Friday, 14 December 2018

Theories of Surplus Value, Part III, Chapter 19 - Part 40

The Ricardian opponent of Malthus does not understand what he means when he talks about the demand from workers being adequate. What Malthus means, and is quite correct in saying, is that workers can never produce sufficient demand to buy back all they produce, because if they did, their wages would have to be high enough to pay for them, which means it would be impossible to produce surplus value

“The same writer says: 

“… the very meaning of an increased demand by them” (the labourers) “is a disposition to take less themselves, and leave a larger share for their employers; and if it be said that this, by diminishing consumption, increases glut, I can only answer, that glut […] is synonymous with high profits” (op. cit., p. 59). 

This is meant to be witty, but in fact it contains the essential secret of “glut”.” (p 61) 

Peterloo.  The manifestation of the bourgeois political
revolution, as the bourgeoisie demanded its own political
rights and freedoms, backed by the growing industrial
Malthus' defence of the landlords, particularly in his “Essay on Rent”, was in response to the growing movement of the bourgeoisie, dragging the workers behind them, in a struggle for political rights and freedoms. It was manifest in Adam Smith's hostility to monopoly, and particularly all of those feudal and guild monopolies that restricted development and extracted surplus value on the basis of that monopoly and rent. Malthus sought to separate out the landlords rent, which as Marx demonstrates actually rests upon the monopoly of landed property, from other monopoly profits. In a time when the cry was “no landlords”, Malthus sought to justify the role of the landlord and rent. But, as the Ricardian opponent of Malthus writes,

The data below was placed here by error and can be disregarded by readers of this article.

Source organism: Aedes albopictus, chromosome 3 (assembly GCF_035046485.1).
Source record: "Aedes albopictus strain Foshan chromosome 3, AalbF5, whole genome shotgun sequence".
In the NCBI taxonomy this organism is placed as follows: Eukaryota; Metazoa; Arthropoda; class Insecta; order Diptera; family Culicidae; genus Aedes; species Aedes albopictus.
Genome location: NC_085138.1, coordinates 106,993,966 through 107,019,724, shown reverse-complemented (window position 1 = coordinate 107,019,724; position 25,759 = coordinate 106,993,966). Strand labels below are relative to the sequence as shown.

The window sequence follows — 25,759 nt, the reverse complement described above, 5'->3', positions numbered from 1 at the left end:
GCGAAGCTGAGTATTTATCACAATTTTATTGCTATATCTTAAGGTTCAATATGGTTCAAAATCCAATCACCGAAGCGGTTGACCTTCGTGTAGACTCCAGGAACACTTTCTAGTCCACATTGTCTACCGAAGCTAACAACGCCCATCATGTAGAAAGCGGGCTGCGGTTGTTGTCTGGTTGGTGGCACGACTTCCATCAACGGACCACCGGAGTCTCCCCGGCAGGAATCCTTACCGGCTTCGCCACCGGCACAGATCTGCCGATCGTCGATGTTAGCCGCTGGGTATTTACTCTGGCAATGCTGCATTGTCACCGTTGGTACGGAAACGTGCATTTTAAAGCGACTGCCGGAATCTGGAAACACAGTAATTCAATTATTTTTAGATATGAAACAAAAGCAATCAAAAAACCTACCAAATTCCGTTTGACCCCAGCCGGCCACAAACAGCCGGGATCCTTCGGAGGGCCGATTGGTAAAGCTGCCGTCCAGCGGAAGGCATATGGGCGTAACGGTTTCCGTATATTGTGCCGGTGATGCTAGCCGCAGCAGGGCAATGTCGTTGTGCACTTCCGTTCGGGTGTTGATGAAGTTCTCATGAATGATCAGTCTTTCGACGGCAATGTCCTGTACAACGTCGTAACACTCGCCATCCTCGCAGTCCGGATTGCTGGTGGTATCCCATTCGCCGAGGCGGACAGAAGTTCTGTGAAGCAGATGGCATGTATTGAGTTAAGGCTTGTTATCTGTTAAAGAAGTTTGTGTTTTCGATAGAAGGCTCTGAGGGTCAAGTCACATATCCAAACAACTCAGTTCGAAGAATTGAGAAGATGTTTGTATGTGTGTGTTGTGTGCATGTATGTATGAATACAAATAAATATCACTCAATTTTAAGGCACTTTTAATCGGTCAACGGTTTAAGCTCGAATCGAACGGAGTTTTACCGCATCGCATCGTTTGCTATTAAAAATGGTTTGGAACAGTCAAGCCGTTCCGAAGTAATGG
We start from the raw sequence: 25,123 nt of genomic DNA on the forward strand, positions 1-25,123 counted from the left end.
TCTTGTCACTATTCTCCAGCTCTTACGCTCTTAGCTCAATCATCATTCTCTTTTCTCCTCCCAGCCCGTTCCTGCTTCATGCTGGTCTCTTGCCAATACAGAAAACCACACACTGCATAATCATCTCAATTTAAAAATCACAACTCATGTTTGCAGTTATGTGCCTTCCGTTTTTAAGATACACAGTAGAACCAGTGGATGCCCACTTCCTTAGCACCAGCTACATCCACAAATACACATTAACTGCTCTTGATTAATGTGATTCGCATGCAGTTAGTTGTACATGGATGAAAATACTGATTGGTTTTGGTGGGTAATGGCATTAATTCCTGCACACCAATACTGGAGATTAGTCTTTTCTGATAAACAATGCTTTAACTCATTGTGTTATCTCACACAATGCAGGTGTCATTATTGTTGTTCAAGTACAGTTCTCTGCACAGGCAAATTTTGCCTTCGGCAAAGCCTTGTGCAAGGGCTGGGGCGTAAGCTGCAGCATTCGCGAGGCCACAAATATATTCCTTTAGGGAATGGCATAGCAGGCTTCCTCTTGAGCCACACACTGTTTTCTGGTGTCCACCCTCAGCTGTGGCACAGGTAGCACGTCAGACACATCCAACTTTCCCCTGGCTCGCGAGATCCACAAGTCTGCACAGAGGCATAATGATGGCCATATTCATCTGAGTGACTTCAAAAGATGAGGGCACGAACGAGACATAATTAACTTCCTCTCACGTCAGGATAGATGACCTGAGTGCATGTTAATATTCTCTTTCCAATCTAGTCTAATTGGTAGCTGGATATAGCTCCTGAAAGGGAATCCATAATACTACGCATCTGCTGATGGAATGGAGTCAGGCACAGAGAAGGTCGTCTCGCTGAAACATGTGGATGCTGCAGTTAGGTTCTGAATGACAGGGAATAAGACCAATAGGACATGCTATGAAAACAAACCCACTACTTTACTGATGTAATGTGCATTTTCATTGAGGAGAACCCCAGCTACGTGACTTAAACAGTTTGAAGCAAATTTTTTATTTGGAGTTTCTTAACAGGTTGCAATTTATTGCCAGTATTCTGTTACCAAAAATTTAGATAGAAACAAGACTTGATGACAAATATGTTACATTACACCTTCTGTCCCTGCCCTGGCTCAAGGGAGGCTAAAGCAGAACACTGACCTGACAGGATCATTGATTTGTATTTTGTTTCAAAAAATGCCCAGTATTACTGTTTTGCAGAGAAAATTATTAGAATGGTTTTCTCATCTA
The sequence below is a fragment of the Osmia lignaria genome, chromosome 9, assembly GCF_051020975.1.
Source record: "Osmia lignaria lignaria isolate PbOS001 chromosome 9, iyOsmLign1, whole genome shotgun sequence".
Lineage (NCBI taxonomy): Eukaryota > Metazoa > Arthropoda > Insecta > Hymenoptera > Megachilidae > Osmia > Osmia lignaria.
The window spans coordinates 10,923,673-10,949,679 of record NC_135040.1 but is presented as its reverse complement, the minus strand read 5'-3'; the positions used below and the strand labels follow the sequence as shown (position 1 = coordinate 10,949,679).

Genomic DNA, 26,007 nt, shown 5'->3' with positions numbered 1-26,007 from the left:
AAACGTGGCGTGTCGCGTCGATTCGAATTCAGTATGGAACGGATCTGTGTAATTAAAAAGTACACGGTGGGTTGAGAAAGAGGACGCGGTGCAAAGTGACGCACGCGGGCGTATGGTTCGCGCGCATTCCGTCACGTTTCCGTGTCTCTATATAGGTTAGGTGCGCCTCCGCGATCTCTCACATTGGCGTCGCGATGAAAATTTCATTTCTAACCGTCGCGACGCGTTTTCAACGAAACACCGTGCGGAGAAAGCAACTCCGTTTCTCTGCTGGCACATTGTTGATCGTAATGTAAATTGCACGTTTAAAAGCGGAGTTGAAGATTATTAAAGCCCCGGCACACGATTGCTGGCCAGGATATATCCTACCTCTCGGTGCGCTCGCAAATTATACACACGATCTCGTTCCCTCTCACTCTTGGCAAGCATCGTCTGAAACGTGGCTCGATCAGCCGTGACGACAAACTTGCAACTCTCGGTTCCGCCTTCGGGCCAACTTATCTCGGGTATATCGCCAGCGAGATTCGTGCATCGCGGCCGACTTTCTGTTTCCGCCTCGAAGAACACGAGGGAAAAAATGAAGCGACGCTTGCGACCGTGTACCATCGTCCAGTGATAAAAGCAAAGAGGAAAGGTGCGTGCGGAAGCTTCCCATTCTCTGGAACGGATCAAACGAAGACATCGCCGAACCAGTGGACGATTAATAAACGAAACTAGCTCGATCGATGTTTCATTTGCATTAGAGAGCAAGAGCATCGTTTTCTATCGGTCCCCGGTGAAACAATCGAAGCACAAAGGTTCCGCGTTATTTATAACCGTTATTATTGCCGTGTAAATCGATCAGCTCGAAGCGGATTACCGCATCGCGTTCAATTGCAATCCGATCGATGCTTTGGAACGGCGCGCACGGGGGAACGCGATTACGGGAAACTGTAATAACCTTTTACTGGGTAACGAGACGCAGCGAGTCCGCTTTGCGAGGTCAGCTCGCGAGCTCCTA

“... but neither did the vulgar cry of ‘No Landlords’ necessarily mean that there ought to be no such thing as rent, but rather that it ought to be equally divided among the people, according to what was called ‘Spence’s plan’. But when he proceeds to vindicate landlords from the odious name of monopolists, from the observation of Smith, ‘that they love to reap where they never sowed’, he seems to be fighting for a name… There is too much the air of an advocate in all these arguments of his” (op. cit., pp. 108-09)” (p 61) 

Thomas Spence put forward the ideas based on the Ricardian principles that the land should be nationalised, and all rent collected by the state. That would then reduce what the state had to collect in taxes, so the burden on capital would be reduced, and accumulation increased. The bourgeoisie never implemented this plan, because sections of the bourgeoisie also became large landowners and married into aristocratic families, but, moreover, once the workers began to assert their own interests, the bourgeoisie feared that an attack on any form of private property could lead to an attack on all forms of private property. 

No comments: